How’s that title to start your day? Good luck getting it out of your head! I had to look up those crazy cats again because the only line I could remember was “We are Siamese if you please. We are Siamese if you don’t please.” Those are still the greatest lines but let me tell you, those bitches are mean.
There’s something about lyrics like “We are Siamese if you don’t please,” that transport you back to another time, another place, another body–one with less hair and fewer worries. I’m thinking that first rhythmic drum beat and base guitar combo at the start of “The Middle” by Jimmy Eat World. And Sugar Ray singing, “Every morning there’s a hale-lot (sic) hanging from my girlfriend’s vote crossed bed…” (Which I now know are “halo” and “four post,” respectively.)
Like Jakob Dylan trying to sound British; the piano riff at the start of “All My Life” by Kaci and Jojo; the speaking parts of “Barbie Girl”; and me singing Savage Garden in 5th grade, staring out a window like I had a lover to sing about. There are time-traveling powers to listening your favorite Hanson brother own a chorus (Zack, duh). I hear “No Scrubs” and I’m suddenly back picturing my dweeby blue shirt, blue-pantsed, buck-shoed male classmates all over again–“Ya live at home wit ya momma…” No, literally.
If I catch “Where My Girls At” by 702 I feel like I’m riding home from softball practice covered in both dirt and the shame of being slightly below mediocre at softball. “Gone” by NSYNC and I’m at a middle school dance debating whether or not I am ready to “make out” with my boyfriend yet.
Music is important to almost everyone I’m close with. Mary Colleen Buettner is maybe the only exception, but she has lots of other great qualities. The thing about your childhood music, though, is how it imprints on you. It leaves marks and lessons and the most indelible memories. A few years ago, Alice, Caitlin and I went to a Backstreet Boys and Hanson concert. We became eleven year olds. It was magical. I wanted a choker necklace and Steve Maddens with stretchy band tops and chunky soles and a boy with a blonde bowl cut.
One explanation I have is for this phenomenon is that music can be one’s first taste of having an identity. I remember it being a big deal when Aubrey got the Neil Diamond Greatest Hits cassette and I got Alanis Morissette’s “Jagged Little Pill.” As if I was no longer just Amanda. I was now “Amanda who likes Alanis,” and this is my sister, “Aubrey who likes Neil.”
Liking a music artist went beyond purple as a favorite color or that your favorite food was pizza. Besides, everyone’s favorite color was purple and everyone loved pizza. That didn’t make you special. But music was a whole new world (Yes, I, too, am thinking of Aladdin). You had choices. And likes and dislikes could say things about you. Through those sounds and words and foundation-covered faces, you could now select who you were by which CDs you chose from those Thirty CDs for a Penny clubs.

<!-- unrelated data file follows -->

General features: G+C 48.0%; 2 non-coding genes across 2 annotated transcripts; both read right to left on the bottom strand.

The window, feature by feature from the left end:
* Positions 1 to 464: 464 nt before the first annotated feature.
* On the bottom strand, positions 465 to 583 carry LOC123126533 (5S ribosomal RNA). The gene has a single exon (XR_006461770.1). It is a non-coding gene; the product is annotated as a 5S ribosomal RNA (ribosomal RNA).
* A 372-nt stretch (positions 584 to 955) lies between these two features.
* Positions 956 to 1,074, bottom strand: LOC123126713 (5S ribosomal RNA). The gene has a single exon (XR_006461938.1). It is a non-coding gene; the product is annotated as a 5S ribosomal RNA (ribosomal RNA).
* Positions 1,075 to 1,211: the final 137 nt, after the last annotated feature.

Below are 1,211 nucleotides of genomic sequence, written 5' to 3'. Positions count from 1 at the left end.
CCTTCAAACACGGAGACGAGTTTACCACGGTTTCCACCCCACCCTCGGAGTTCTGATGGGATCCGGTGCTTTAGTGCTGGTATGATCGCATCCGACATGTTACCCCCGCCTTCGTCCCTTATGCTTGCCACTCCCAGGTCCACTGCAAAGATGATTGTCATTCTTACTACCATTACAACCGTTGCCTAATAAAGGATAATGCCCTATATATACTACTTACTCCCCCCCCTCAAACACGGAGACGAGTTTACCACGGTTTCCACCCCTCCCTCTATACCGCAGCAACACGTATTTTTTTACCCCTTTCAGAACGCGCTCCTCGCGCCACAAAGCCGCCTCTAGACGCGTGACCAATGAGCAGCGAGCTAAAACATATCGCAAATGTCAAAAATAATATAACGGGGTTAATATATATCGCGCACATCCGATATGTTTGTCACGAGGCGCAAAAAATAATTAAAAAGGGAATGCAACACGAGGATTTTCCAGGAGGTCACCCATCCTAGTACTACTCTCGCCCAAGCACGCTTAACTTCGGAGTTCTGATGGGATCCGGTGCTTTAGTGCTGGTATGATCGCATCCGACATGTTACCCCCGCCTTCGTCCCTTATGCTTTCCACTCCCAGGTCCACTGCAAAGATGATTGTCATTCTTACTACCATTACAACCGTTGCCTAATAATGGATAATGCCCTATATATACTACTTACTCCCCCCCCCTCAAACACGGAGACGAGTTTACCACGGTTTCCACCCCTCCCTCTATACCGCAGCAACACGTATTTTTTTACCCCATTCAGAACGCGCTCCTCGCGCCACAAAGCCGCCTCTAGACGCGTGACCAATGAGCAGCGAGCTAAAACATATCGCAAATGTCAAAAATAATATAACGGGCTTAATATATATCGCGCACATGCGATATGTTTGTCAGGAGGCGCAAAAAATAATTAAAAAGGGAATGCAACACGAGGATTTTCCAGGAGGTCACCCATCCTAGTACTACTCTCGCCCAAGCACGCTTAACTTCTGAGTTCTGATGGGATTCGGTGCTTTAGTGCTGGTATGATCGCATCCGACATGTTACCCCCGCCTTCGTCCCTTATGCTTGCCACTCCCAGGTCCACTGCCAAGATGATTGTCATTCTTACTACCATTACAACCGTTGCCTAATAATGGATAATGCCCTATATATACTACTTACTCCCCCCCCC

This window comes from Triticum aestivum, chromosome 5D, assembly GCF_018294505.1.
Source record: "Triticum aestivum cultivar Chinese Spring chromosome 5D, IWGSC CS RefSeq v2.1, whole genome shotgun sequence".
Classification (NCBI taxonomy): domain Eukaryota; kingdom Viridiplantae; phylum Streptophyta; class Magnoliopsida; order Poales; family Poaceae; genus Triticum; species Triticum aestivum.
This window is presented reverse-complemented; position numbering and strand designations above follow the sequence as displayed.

Then music transformed into a way to connect with friends. You could be a Backstreet type or an NSYNC gal–we were mostly both. Then, listening to those songs thousands of times in a row became a replacement for a comfort object. Ditch the teddy and the blanket for Lance and Justin. They were, after all, singing to us and we didn’t know Lance was gay back then. It didn’t matter that they hadn’t picked out their own outfits, let alone written a single word of their music. They were ours and we were each going to marry one of them. I would have prayed for you if you and one of your friends liked the same one–that was a non-starter.
Then, like many things, as a teenager music becomes a method of rebellion. You can pretend you’re “unique” and chose your own tastes. But it’s just because they’ll slightly upset the adults around you.
We all cycled through this until we finally started to actually like the music we like. The thing is, when I hear those old songs I can’t decide whether I love them because of what they make me think of or if I actually liked them all along. Regardless, it is entertaining to go back and listen. Below you will find actual lyrics from 3LW’s “No More (Baby I’ma Do Right).” I will let them close out this piece the classy way they do. And before you say, “Oh no, not me, I don’t know that song, I’d never listen to that” verify here and see below where I’ve bolded the very best part.
“Yo Yo Yo
A yo, you promised me Kate Spade
But that was last year
Boy in the eighth grade
And you ain’t biggie, baby boy
So it ain’t one more chance
When your friends around u don’t wanna hold my hand
And now you see a girl stylin’ and wildin’ inside the mix
Hoppin out the whips, the whips, the 5, the 6
Yes fly chrome, so pardon my tone
Here go a quarter, go call Tyrone”